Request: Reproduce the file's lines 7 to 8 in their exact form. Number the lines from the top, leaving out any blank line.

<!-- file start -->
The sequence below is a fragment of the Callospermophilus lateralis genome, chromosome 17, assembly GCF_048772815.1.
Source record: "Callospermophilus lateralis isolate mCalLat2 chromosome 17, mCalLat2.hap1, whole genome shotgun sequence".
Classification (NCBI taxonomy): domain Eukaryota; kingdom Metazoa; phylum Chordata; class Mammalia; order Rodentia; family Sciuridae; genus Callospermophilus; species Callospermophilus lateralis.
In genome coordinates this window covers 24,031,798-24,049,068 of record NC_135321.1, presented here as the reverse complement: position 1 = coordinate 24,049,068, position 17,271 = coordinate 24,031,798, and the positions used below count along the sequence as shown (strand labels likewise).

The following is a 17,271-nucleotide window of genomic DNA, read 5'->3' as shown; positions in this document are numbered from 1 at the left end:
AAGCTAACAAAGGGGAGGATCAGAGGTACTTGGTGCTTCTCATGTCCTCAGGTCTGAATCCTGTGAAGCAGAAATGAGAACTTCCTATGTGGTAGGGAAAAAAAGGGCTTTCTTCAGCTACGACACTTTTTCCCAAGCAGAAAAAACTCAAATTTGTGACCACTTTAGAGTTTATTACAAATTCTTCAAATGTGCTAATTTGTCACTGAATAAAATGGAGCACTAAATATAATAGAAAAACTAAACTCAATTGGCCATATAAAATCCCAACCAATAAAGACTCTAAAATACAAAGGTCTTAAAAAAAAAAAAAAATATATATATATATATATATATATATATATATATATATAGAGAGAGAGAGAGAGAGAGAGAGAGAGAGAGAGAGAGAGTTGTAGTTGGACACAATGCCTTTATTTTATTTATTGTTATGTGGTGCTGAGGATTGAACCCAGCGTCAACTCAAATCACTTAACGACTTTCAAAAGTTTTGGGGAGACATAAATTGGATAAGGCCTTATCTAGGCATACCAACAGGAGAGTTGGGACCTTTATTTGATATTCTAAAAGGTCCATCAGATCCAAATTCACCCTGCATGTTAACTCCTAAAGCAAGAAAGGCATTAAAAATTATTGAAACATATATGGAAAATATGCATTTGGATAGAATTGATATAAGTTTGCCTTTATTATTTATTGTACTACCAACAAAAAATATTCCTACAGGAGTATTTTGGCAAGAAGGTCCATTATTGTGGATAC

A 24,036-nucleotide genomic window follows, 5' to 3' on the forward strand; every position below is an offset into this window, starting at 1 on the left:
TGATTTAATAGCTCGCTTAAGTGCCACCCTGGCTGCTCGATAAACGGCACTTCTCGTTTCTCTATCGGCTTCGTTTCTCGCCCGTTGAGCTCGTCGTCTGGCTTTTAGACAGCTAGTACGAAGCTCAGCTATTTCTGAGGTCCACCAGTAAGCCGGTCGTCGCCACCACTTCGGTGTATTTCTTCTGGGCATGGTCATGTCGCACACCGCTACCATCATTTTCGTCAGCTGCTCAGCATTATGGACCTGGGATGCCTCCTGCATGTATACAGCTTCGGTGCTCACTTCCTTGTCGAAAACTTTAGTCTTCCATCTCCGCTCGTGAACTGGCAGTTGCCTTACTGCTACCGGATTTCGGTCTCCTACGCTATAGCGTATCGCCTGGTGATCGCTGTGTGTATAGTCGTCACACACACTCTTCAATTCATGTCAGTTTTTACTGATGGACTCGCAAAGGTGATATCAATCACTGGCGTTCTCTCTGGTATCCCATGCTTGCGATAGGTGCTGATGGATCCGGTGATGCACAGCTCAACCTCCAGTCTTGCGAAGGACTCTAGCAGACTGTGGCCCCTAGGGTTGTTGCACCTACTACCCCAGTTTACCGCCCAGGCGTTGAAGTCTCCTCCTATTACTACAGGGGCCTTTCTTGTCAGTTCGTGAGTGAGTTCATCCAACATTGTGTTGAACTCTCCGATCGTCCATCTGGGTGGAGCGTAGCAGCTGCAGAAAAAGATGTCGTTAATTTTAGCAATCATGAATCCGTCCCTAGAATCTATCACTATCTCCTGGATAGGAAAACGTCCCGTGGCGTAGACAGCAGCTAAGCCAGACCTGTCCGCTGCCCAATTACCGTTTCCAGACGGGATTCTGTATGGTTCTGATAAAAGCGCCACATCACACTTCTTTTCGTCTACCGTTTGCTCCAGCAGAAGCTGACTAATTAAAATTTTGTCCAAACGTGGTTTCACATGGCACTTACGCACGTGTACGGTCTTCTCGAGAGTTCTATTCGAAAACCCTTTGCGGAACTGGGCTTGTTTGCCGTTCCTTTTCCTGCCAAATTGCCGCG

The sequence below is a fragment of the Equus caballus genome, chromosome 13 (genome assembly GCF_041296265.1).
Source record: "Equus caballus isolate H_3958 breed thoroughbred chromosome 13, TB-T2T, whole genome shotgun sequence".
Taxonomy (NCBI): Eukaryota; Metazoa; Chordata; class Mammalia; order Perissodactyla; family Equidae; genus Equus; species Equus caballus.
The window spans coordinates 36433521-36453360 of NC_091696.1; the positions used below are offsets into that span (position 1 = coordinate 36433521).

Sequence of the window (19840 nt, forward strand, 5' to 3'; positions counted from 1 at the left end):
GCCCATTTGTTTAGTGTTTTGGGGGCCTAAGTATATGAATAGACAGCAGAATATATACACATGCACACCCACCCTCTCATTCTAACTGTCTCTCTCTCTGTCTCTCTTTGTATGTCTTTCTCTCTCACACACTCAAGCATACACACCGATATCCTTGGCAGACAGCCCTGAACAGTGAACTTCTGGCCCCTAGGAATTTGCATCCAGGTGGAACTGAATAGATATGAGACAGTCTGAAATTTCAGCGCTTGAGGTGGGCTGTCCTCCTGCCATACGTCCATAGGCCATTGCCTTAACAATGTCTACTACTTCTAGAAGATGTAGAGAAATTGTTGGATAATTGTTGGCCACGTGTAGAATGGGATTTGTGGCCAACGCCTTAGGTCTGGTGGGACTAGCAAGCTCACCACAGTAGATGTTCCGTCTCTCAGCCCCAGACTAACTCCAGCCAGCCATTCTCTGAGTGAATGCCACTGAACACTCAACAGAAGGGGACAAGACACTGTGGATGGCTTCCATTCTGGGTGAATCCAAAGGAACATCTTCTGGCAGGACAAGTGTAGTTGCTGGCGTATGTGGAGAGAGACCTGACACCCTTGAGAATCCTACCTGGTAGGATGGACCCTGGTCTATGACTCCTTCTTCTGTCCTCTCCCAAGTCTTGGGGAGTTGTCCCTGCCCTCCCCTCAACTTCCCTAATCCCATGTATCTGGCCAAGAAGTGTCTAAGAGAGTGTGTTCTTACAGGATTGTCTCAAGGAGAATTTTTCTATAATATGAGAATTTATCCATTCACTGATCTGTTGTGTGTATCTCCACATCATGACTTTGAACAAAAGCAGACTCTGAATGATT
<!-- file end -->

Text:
A 24,036-nucleotide genomic window follows, 5' to 3' on the forward strand; every position below is an offset into this window, starting at 1 on the left:
TGATTTAATAGCTCGCTTAAGTGCCACCCTGGCTGCTCGATAAACGGCACTTCTCGTTTCTCTATCGGCTTCGTTTCTCGCCCGTTGAGCTCGTCGTCTGGCTTTTAGACAGCTAGTACGAAGCTCAGCTATTTCTGAGGTCCACCAGTAAGCCGGTCGTCGCCACCACTTCGGTGTATTTCTTCTGGGCATGGTCATGTCGCACACCGCTACCATCATTTTCGTCAGCTGCTCAGCATTATGGACCTGGGATGCCTCCTGCATGTATACAGCTTCGGTGCTCACTTCCTTGTCGAAAACTTTAGTCTTCCATCTCCGCTCGTGAACTGGCAGTTGCCTTACTGCTACCGGATTTCGGTCTCCTACGCTATAGCGTATCGCCTGGTGATCGCTGTGTGTATAGTCGTCACACACACTCTTCAATTCATGTCAGTTTTTACTGATGGACTCGCAAAGGTGATATCAATCACTGGCGTTCTCTCTGGTATCCCATGCTTGCGATAGGTGCTGATGGATCCGGTGATGCACAGCTCAACCTCCAGTCTTGCGAAGGACTCTAGCAGACTGTGGCCCCTAGGGTTGTTGCACCTACTACCCCAGTTTACCGCCCAGGCGTTGAAGTCTCCTCCTATTACTACAGGGGCCTTTCTTGTCAGTTCGTGAGTGAGTTCATCCAACATTGTGTTGAACTCTCCGATCGTCCATCTGGGTGGAGCGTAGCAGCTGCAGAAAAAGATGTCGTTAATTTTAGCAATCATGAATCCGTCCCTAGAATCTATCACTATCTCCTGGATAGGAAAACGTCCCGTGGCGTAGACAGCAGCTAAGCCAGACCTGTCCGCTGCCCAATTACCGTTTCCAGACGGGATTCTGTATGGTTCTGATAAAAGCGCCACATCACACTTCTTTTCGTCTACCGTTTGCTCCAGCAGAAGCTGACTAATTAAAATTTTGTCCAAACGTGGTTTCACATGGCACTTACGCACGTGTACGGTCTTCTCGAGAGTTCTATTCGAAAACCCTTTGCGGAACTGGGCTTGTTTGCCGTTCCTTTTCCTGCCAAATTGCCGCG